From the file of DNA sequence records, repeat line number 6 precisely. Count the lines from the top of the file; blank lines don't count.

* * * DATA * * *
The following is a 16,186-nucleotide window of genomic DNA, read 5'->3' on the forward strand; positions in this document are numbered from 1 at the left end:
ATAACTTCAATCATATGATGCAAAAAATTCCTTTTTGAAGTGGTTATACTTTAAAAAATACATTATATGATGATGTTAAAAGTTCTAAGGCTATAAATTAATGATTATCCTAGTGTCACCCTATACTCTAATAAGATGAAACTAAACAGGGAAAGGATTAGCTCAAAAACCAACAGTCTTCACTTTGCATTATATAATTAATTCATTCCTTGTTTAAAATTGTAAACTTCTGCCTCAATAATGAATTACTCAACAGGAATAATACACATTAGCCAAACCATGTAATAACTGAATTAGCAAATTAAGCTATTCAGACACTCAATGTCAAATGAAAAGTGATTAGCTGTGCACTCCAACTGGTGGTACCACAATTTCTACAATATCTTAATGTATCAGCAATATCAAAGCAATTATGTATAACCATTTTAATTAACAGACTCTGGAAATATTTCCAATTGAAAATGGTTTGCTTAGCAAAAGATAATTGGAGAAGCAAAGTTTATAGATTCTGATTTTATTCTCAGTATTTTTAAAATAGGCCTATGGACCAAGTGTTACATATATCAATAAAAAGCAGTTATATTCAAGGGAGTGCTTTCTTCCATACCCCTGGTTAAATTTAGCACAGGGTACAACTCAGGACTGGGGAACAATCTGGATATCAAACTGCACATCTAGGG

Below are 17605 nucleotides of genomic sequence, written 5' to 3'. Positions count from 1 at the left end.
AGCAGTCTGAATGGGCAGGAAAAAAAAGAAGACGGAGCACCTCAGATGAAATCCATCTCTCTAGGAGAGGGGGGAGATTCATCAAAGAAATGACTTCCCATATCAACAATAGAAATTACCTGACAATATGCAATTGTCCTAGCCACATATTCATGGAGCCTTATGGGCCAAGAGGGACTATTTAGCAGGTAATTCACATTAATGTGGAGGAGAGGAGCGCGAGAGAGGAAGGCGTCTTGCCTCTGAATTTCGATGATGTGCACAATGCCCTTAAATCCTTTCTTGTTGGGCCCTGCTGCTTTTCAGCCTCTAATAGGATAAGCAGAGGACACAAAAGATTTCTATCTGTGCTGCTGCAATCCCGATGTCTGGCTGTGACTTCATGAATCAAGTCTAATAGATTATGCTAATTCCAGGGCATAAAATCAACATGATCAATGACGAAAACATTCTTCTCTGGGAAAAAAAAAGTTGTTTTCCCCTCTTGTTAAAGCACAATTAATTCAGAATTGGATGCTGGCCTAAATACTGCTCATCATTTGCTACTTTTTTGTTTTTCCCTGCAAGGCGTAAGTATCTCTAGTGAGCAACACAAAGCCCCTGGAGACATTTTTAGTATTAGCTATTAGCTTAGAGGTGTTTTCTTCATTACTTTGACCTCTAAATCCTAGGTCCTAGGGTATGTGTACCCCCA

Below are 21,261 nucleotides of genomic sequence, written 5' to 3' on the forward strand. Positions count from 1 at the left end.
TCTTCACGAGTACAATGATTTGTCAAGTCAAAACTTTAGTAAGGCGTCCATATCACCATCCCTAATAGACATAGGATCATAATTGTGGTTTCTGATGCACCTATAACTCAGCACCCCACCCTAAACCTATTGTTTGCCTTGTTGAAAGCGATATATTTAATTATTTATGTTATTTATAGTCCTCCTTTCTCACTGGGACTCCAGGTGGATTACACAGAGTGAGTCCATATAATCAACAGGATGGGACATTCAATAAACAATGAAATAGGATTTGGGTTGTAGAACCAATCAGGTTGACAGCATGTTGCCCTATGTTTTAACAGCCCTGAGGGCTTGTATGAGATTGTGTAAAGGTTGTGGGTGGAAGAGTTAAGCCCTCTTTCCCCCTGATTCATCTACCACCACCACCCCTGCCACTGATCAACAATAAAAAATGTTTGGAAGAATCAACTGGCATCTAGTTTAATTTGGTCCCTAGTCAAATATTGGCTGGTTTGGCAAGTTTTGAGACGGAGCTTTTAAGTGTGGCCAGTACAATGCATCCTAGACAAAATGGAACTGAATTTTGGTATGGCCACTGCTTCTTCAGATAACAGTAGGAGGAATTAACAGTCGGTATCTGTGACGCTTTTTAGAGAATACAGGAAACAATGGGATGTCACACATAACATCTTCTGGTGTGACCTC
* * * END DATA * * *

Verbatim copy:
TCTTCACGAGTACAATGATTTGTCAAGTCAAAACTTTAGTAAGGCGTCCATATCACCATCCCTAATAGACATAGGATCATAATTGTGGTTTCTGATGCACCTATAACTCAGCACCCCACCCTAAACCTATTGTTTGCCTTGTTGAAAGCGATATATTTAATTATTTATGTTATTTATAGTCCTCCTTTCTCACTGGGACTCCAGGTGGATTACACAGAGTGAGTCCATATAATCAACAGGATGGGACATTCAATAAACAATGAAATAGGATTTGGGTTGTAGAACCAATCAGGTTGACAGCATGTTGCCCTATGTTTTAACAGCCCTGAGGGCTTGTATGAGATTGTGTAAAGGTTGTGGGTGGAAGAGTTAAGCCCTCTTTCCCCCTGATTCATCTACCACCACCACCCCTGCCACTGATCAACAATAAAAAATGTTTGGAAGAATCAACTGGCATCTAGTTTAATTTGGTCCCTAGTCAAATATTGGCTGGTTTGGCAAGTTTTGAGACGGAGCTTTTAAGTGTGGCCAGTACAATGCATCCTAGACAAAATGGAACTGAATTTTGGTATGGCCACTGCTTCTTCAGATAACAGTAGGAGGAATTAACAGTCGGTATCTGTGACGCTTTTTAGAGAATACAGGAAACAATGGGATGTCACACATAACATCTTCTGGTGTGACCTC